Based on the docs, Rust's numeric libraries consist mostly of hundreds of trait implementations. How do people figure out what to use?

I'm used to Go where you don't know or care about all the interfaces that a type might satisfy, but you do see all its methods, which is what you really need anyway.

@skybrian you can see the methods too!
for example if you're looking at `u64` and you want to see the methods that it satisfies, you can click the trait and it'll show you what methods it has. Like this:

One of Rusts problems IMO is that it doesn't have great polymorphism for primitive types (these are for a good reason too—Rust is very strictly typed and doesn't want to deal with random type conversion here) so there are a lot of trait implementations for the default types for things to work

but i think they structured the documentation in a way that makes sense

@pounce Yeah, I see that, but I think it would be easier to use with an alphabetical list of methods and the associated traits deemphasized somehow. Maybe I should write a better doc generator. (Or get autocomplete working in VS Code.)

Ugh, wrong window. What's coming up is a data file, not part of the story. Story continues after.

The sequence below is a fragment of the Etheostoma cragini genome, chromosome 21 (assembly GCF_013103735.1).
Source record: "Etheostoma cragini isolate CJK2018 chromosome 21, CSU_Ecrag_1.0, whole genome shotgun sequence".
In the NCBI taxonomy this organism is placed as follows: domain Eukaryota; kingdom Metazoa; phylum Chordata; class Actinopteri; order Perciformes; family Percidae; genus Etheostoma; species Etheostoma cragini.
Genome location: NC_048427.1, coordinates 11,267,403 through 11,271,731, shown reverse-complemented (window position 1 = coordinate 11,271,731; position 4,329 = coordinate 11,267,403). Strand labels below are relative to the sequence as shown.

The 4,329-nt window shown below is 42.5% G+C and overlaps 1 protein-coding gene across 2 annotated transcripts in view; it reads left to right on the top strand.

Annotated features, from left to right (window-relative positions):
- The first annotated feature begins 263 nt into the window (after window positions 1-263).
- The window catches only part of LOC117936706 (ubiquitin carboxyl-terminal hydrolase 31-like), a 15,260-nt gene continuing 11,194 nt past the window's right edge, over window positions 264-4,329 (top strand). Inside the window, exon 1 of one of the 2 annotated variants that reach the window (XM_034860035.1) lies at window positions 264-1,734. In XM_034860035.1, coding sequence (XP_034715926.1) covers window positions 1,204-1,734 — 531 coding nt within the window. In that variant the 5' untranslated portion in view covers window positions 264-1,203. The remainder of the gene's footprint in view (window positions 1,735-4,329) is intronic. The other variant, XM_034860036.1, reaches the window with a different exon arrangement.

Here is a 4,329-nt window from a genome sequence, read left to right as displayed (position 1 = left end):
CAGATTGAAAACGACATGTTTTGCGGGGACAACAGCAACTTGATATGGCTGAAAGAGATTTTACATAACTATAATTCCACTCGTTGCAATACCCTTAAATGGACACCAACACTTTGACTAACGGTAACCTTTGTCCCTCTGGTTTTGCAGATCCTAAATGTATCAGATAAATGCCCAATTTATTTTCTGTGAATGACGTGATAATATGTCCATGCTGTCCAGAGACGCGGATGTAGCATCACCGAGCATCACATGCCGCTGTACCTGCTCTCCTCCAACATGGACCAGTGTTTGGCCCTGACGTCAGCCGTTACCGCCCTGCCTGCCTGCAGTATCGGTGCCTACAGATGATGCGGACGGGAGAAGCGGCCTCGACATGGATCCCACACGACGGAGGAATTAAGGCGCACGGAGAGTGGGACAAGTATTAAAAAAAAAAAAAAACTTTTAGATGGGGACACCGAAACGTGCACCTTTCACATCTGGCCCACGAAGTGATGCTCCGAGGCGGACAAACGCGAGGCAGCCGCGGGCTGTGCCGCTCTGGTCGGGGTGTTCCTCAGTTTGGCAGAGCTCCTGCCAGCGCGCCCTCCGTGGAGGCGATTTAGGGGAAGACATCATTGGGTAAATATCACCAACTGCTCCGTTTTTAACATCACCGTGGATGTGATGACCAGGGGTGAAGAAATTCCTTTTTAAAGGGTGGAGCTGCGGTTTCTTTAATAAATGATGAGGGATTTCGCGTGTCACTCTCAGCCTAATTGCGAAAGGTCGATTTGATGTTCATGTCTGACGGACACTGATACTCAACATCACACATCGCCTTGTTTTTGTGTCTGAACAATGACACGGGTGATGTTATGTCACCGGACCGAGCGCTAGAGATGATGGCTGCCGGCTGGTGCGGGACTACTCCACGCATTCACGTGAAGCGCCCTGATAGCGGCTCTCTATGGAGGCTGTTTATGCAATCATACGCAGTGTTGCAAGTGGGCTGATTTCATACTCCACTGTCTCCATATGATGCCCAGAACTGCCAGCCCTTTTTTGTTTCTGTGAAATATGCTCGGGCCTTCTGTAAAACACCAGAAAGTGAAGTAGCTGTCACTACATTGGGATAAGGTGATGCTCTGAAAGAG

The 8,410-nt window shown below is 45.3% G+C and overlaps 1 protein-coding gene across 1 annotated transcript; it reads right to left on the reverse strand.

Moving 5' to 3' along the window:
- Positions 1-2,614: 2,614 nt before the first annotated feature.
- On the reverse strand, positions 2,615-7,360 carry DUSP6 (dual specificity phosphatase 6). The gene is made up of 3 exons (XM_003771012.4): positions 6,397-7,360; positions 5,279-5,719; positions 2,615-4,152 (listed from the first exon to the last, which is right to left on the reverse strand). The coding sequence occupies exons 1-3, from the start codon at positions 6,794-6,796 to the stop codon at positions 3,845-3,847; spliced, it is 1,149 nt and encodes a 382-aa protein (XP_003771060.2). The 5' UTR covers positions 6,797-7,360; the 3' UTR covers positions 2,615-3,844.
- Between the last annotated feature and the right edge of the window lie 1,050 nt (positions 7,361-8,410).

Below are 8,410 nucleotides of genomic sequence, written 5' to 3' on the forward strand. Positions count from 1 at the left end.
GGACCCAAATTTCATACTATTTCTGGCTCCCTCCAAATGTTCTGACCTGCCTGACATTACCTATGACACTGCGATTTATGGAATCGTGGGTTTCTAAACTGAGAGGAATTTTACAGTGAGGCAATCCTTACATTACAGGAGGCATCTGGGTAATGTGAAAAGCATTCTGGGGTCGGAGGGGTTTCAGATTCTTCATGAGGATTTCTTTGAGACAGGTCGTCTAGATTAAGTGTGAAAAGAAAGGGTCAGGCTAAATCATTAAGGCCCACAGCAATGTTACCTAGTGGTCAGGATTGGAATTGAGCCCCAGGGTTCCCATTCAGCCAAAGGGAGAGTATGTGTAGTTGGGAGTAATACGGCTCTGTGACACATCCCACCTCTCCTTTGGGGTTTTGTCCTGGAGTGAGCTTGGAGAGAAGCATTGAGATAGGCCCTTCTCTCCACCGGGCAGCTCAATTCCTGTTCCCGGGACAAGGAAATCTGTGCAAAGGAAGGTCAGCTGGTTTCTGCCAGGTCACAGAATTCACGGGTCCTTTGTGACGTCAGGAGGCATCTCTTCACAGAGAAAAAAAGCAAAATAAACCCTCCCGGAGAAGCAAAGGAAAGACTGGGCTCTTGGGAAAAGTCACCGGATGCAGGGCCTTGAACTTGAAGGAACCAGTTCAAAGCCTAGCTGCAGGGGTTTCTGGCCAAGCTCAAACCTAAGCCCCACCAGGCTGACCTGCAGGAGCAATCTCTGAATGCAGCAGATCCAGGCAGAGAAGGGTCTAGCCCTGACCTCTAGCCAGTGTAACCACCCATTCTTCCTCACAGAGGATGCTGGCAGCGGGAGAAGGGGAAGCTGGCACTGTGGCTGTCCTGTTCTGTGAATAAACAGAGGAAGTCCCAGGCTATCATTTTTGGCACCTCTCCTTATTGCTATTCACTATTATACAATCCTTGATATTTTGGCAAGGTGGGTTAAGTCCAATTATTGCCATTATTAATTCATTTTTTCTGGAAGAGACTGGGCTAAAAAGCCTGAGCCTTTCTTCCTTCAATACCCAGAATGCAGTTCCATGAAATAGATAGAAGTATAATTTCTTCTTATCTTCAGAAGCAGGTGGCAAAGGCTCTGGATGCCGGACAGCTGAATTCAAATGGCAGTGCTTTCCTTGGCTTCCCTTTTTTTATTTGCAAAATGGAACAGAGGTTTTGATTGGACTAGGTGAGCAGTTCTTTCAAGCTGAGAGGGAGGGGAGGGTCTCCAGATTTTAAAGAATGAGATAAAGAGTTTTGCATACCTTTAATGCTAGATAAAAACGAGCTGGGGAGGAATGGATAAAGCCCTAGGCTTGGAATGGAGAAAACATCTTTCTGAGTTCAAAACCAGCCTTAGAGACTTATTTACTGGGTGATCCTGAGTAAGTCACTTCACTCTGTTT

Autocomplete would probably be the easiest
VSCode is one of the most popular rust editors and they put a lot of work into making it work well (it's one of the only ones that integrates with the rust language server)

It looks like Rust autocomplete in VS Code doesn't work with type inference, which is why I thought it wasn't working. You can get it to work by explicitly declaring the type of a variable.

They are saying it's not going to be fixed in the Rust language server until they can use the Rust compiler to do autocompletions instead of Racer.

Apparently IntelliJ does not use racer and implemented type inference themselves:

(But having using IntelliJ for many years, I'm reluctant to switch back to it again just for one feature. It's pretty heavyweight.)

Oh that's interesting! Sorry for the misinformation—i don't use an IDE (except for in my job bc they make me and I use WS for typescript)
I didn't think about type inference, that's a weird problem

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